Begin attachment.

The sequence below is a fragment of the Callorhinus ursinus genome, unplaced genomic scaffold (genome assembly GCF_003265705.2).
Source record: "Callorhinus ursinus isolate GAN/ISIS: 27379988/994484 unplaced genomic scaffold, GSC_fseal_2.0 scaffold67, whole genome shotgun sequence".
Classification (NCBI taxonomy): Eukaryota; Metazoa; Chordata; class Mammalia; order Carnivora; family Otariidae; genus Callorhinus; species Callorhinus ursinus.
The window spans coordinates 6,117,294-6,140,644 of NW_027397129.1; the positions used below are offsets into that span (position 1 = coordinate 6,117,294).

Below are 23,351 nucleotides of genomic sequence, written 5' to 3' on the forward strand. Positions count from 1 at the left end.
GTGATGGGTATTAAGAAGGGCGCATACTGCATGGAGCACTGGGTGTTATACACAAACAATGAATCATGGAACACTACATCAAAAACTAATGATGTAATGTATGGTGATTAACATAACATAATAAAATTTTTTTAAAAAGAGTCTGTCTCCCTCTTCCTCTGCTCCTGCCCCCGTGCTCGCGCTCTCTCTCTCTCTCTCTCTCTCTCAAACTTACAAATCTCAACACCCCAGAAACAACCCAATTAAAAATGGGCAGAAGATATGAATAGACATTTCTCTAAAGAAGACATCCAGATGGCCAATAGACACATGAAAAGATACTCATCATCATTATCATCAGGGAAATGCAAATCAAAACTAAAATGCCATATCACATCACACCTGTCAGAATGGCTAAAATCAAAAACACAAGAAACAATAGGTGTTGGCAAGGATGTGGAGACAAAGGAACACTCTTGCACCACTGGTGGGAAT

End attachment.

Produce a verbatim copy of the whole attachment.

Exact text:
The sequence below is a fragment of the Callorhinus ursinus genome, unplaced genomic scaffold (genome assembly GCF_003265705.2).
Source record: "Callorhinus ursinus isolate GAN/ISIS: 27379988/994484 unplaced genomic scaffold, GSC_fseal_2.0 scaffold67, whole genome shotgun sequence".
Classification (NCBI taxonomy): Eukaryota; Metazoa; Chordata; class Mammalia; order Carnivora; family Otariidae; genus Callorhinus; species Callorhinus ursinus.
The window spans coordinates 6,117,294-6,140,644 of NW_027397129.1; the positions used below are offsets into that span (position 1 = coordinate 6,117,294).

Below are 23,351 nucleotides of genomic sequence, written 5' to 3' on the forward strand. Positions count from 1 at the left end.
GTGATGGGTATTAAGAAGGGCGCATACTGCATGGAGCACTGGGTGTTATACACAAACAATGAATCATGGAACACTACATCAAAAACTAATGATGTAATGTATGGTGATTAACATAACATAATAAAATTTTTTTAAAAAGAGTCTGTCTCCCTCTTCCTCTGCTCCTGCCCCCGTGCTCGCGCTCTCTCTCTCTCTCTCTCTCTCTCAAACTTACAAATCTCAACACCCCAGAAACAACCCAATTAAAAATGGGCAGAAGATATGAATAGACATTTCTCTAAAGAAGACATCCAGATGGCCAATAGACACATGAAAAGATACTCATCATCATTATCATCAGGGAAATGCAAATCAAAACTAAAATGCCATATCACATCACACCTGTCAGAATGGCTAAAATCAAAAACACAAGAAACAATAGGTGTTGGCAAGGATGTGGAGACAAAGGAACACTCTTGCACCACTGGTGGGAAT